Armstrong embarks on controversial Tour stage

Amidst strong disapproval from several quarters, the dis-reputed cyclist takes part in the famous race for charity

Afp July 16, 2015
Armstrong rides a stage of Tour de France for charity. PHOTO: AFP

FRANCE: For the first time since he was stripped of his seven Tour de France titles, disgraced cyclist Lance Armstrong on Thursday rode a stage of the famous race for charity.

Armstrong was riding a 198-kilometre (123-mile) stage of the race a day ahead of the competing riders for a leukaemia charity but cycling officials have branded the exercise "disrespectful".

The 43-year-old American, who himself is a cancer survivor, stressed he was riding for a "great cause" and it was something he was committed to "regardless of what people think".

The charity, the brainchild of former England football international Geoff Thomas who beat leukaemia, aims to raise "around £1 million" (1.4 million euros, $1.5million) mainly via sponsorship garnered by the 10 other amateur cyclists riding the route.

Read: Heat, doping and Armstrong cause Tour trouble

Armstrong was surrounded by reporters but no members of the public were out on the course to welcome him as he set off.

The trip has sparked further controversy on a Tour de France that has been marred by a doping-related scandal surrounding the tainted Astana team of Tour de France champion Vincenzo Nibali and questions over the performance of race leader Chris Froome.

But Armstrong batted off the accusation that his presence was a distraction.

"It's one thing if I said, 'Oh, I'm going to go to the race and I want to stand around at the start.' I'm not asking that, you know. I understand there is sensitivity around that, but here helping a group of people in a great cause, I'm going to do that forever," insisted the former champion.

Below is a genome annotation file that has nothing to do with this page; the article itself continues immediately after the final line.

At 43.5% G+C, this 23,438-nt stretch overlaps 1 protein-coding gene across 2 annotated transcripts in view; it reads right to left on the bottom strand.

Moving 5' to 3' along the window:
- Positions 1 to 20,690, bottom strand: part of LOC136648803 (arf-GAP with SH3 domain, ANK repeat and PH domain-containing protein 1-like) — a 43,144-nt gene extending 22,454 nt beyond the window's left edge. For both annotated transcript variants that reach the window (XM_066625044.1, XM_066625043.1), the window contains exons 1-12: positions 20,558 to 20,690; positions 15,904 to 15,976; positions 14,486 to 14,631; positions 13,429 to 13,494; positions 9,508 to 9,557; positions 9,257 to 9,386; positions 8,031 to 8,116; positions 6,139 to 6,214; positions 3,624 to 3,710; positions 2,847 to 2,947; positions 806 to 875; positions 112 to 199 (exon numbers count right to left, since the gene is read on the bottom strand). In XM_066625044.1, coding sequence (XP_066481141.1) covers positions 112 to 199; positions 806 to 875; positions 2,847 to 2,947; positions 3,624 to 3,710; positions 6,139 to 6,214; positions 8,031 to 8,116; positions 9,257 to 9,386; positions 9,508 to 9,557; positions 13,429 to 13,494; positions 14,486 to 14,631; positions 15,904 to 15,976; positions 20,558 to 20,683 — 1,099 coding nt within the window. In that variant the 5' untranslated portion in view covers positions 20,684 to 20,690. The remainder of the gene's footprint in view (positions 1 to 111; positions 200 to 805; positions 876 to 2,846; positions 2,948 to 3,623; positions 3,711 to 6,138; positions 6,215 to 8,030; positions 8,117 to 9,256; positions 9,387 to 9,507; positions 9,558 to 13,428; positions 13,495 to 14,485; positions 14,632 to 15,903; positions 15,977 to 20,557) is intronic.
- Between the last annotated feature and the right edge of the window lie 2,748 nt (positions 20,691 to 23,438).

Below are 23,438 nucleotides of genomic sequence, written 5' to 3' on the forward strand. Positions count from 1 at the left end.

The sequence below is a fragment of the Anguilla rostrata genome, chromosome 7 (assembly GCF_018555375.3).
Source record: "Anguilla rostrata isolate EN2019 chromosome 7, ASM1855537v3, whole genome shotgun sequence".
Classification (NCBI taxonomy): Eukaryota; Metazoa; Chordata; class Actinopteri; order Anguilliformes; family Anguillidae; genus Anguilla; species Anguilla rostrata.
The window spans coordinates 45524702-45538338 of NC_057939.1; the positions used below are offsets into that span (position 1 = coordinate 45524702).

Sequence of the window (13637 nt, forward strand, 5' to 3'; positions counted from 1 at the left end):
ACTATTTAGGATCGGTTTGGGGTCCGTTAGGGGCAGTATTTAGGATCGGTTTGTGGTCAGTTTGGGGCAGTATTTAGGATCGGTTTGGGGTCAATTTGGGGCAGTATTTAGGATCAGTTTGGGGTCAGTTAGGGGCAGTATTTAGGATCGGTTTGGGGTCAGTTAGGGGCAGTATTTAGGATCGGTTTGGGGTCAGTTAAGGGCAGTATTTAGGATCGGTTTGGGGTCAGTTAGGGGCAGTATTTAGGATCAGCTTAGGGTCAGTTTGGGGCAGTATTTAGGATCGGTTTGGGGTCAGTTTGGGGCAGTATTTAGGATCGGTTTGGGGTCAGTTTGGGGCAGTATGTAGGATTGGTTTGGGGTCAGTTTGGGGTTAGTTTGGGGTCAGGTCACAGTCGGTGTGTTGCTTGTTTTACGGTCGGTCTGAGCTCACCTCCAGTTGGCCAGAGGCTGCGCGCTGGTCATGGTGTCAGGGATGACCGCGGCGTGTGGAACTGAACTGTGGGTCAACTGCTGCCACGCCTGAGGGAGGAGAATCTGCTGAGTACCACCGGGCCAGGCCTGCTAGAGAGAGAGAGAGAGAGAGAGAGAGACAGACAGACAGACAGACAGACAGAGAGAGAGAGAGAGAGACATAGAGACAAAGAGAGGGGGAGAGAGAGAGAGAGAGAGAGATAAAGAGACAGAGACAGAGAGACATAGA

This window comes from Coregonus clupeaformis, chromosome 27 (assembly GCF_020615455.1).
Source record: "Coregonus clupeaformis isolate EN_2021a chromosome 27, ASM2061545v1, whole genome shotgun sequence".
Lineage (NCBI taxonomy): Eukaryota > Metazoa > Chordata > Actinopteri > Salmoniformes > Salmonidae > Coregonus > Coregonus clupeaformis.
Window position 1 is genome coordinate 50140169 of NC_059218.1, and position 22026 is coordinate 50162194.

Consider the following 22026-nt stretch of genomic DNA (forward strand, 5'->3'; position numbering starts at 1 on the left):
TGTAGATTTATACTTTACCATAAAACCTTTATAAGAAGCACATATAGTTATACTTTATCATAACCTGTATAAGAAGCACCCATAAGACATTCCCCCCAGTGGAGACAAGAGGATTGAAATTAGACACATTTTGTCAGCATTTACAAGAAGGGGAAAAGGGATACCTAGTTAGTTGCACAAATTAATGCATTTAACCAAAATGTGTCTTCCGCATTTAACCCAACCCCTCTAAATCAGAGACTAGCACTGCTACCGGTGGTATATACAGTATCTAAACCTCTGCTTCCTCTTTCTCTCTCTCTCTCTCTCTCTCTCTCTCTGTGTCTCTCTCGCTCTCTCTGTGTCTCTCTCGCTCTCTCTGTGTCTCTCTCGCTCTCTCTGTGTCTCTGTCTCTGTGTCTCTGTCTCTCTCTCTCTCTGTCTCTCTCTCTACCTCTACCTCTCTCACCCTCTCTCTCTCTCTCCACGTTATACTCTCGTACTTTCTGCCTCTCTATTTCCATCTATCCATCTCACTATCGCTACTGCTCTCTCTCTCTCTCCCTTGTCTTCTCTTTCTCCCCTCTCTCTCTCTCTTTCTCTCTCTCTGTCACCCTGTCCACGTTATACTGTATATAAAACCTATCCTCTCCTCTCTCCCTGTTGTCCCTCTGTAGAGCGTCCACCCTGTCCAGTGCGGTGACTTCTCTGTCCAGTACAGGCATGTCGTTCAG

The participation of Armstrong, who admitted in a stunning TV interview in 2013 that he had doped his way through the Tour de France throughout his career, has already sparked controversy.

The president of cycling's governing body, the UCI, has warned that Armstrong "may not get quite the welcome he would like" in France.

"It is undesirable, I think it is disrespectful. I think there are plenty of ways of raising money for charity that Lance could do," said Brian Cookson.

Armstrong dismissed the comments, saying: "Brian Cookson needs to worry about other things," a clear reference to the latest allegations against Froome.

However, Armstrong declined to be drawn on Froome and the numerous questions about doping levelled at him.

"For the first time in a couple of years I've watched the race," admitted Armstrong.

"It's been an interesting first week. There's obviously a lot of drama in the race, like crashes and winds and things like this that separate a lot of people. Chris Froome has been smart. He's avoided all the problems."

Asked if he found Froome "impressive", he replied: "Well, of course. If you're leading the Tour by three minutes, that's impressive."

For his part, the Kenyan-born yellow-jersey holder, gave short shrift to questions about Armstrong.

"We definitely don't see it as him being necessarily back at the Tour, he's not on the starting line with us," said the 30-year-old Briton.

However, he said he supported Thomas's cause which was "close to my heart" -- Froome's own mother died of a blood cancer a few years ago and he also supports cancer charities.

Armstrong quipped he would have enjoyed the experience much more without a crowd of journalists hovering around him and batted them off, saying he had to get going.

"I have to ride a long way. It's going to take a long time. I'm an old man."


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